BIA relied on State Department reports without fully considering the aliens’ evidence
that family members in Fujian Province were subjected to forced sterilizations or
abortions for violating the one-child policy. Zheng concludes that the BIA abused its
discretion in denying the motion to reopen and in not finding him eligible for asylum,
withholding of removal, and relief under the CAT.
Our prior decisions in Feng Ying Zheng and Yang are not controlling because
this case comes to us in a significantly different procedural posture. Feng Ying Zheng
and Yang were direct appeals from the denial of asylum. Therefore, changed country
conditions were not at issue. Rather, the issue was whether the BIA denied relief
without considering evidence directly relevant to the aliens’ claims. Here, on the
other hand, the only question is whether the record supports the BIA’s conclusion that
Zheng failed to make an adequate showing of “changed circumstances arising in
[China]” with “evidence [that] is material and was not available and could not have
been discovered or presented at the previous hearing.” 8 C.F.R. § 1003.2(c)(3)(ii).
Zheng’s initial application did not seek asylum based upon a well-founded fear
of persecution for non-compliance with China’s one-child policy. Thus, the
administrative record contains no specific evidence of the relevant conditions in
Fujian Province before the October 2002 hearing, even though such evidence was
clearly available, Zheng married a Chinese alien in this country before that hearing,
and his wife testified at the hearing while pregnant with their first child. Regarding
conditions in Fujian Province since the October 2002 hearing, Zheng relies primarily
on his mother’s affidavit, but that evidence suffers from two distinct flaws. First, it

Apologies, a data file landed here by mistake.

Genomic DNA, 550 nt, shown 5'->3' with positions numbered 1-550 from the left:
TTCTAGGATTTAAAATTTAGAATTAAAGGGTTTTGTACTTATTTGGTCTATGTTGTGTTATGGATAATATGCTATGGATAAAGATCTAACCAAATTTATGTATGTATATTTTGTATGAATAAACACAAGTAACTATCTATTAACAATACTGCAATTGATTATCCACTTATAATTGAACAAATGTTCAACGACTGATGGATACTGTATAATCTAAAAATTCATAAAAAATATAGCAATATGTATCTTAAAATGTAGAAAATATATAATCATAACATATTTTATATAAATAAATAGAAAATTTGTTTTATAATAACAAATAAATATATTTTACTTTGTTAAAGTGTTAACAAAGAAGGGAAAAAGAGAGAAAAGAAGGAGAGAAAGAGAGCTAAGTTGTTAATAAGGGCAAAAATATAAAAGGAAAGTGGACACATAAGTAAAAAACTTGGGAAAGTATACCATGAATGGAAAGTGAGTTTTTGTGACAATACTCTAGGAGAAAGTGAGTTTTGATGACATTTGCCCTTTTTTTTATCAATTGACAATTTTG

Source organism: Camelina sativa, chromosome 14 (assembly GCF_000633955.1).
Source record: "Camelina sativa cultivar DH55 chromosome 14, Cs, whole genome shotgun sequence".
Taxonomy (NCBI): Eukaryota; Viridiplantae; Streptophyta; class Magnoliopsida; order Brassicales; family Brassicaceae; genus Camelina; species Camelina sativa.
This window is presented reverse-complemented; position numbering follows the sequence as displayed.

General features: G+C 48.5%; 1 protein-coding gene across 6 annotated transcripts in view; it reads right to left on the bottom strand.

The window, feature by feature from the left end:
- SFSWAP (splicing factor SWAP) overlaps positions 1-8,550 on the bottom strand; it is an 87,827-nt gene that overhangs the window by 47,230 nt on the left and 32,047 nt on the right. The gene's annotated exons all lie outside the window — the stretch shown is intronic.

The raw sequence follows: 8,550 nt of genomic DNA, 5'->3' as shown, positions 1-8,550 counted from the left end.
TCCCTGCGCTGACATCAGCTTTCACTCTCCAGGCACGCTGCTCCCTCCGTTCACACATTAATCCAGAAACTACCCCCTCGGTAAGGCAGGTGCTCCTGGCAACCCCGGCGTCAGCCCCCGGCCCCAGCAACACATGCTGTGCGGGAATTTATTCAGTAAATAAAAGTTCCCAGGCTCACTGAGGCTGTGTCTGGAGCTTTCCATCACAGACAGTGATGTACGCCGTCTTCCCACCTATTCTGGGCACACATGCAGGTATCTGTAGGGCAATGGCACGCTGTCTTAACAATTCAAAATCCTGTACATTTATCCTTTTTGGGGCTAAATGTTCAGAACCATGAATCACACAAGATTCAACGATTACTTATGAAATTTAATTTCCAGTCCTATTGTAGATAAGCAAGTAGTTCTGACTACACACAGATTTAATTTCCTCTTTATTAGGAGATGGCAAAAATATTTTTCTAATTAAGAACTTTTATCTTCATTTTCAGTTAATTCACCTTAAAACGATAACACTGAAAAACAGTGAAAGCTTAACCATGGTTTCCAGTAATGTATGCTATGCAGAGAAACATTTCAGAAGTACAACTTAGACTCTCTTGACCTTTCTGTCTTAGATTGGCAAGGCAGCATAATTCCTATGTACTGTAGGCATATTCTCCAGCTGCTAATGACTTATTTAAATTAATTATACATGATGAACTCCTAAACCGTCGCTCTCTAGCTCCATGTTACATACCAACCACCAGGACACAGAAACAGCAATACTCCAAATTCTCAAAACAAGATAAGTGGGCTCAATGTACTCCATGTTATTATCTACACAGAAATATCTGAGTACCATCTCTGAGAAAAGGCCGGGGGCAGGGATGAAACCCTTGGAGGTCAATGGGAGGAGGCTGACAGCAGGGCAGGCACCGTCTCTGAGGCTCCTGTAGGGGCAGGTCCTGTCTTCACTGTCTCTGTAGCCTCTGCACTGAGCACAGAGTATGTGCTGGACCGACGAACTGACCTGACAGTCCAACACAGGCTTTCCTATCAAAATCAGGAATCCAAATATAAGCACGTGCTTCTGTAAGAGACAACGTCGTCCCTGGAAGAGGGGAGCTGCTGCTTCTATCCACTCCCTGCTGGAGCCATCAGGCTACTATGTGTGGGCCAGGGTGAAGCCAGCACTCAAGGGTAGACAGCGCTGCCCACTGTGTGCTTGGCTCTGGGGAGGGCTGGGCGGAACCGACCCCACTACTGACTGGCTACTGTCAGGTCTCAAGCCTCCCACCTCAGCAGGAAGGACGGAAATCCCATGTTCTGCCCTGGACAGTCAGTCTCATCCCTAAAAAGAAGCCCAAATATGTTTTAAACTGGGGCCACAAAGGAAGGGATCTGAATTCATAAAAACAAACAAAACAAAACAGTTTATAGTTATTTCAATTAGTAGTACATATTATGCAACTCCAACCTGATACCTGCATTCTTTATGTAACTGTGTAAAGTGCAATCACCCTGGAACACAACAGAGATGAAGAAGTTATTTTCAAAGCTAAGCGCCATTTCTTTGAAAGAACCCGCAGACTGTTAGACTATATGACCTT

reported two recent forced sterilizations and asserted generally that, “In the past year,
the China’s family planning law is more strictly enforced in our hometown.” That is
not material evidence of changed circumstances when there is no evidence of local
policies and practices prior to October 2002. Compare Habchy v. Gonzales, 471 F.3d
858, 867 (8th Cir. 2006). Second, the uncorroborated affidavit came from Zheng’s
mother, who provided a purported government document at the initial hearing that the
IJ found to be “so exaggerated as to . . . be unreliable.” The BIA was not required to
credit the affidavit, particularly when it implausibly averred that local Chinese
officials “were already aware” that Zheng had two children and no “legal status” in
the United States, assertions that could have been corroborated.
Given the absence of specific evidence of changed conditions that was both
material and not available in October 2002, the BIA did not abuse its discretion in
concluding that “the evidence reflects conditions substantially similar to those that
existed at the time of [the October 2002] hearing,” a conclusion it has reached in a
series of recent decisions addressing this same issue. See Matter of S-Y-G-, 24 I&N
Dec. 247 (BIA 2007); Matter of C-C-, 23 I&N Dec. 899 (BIA 2006); see generally
Matter of J-W-S-, 24 I&N Dec. 185 (BIA 2007). Therefore, the denial of Zheng’s
untimely and number-barred motion to reopen must be upheld. Accord Wang v. BIA,
437 F.3d 270, 273-75 (2d Cir. 2006). We deny the petition for review.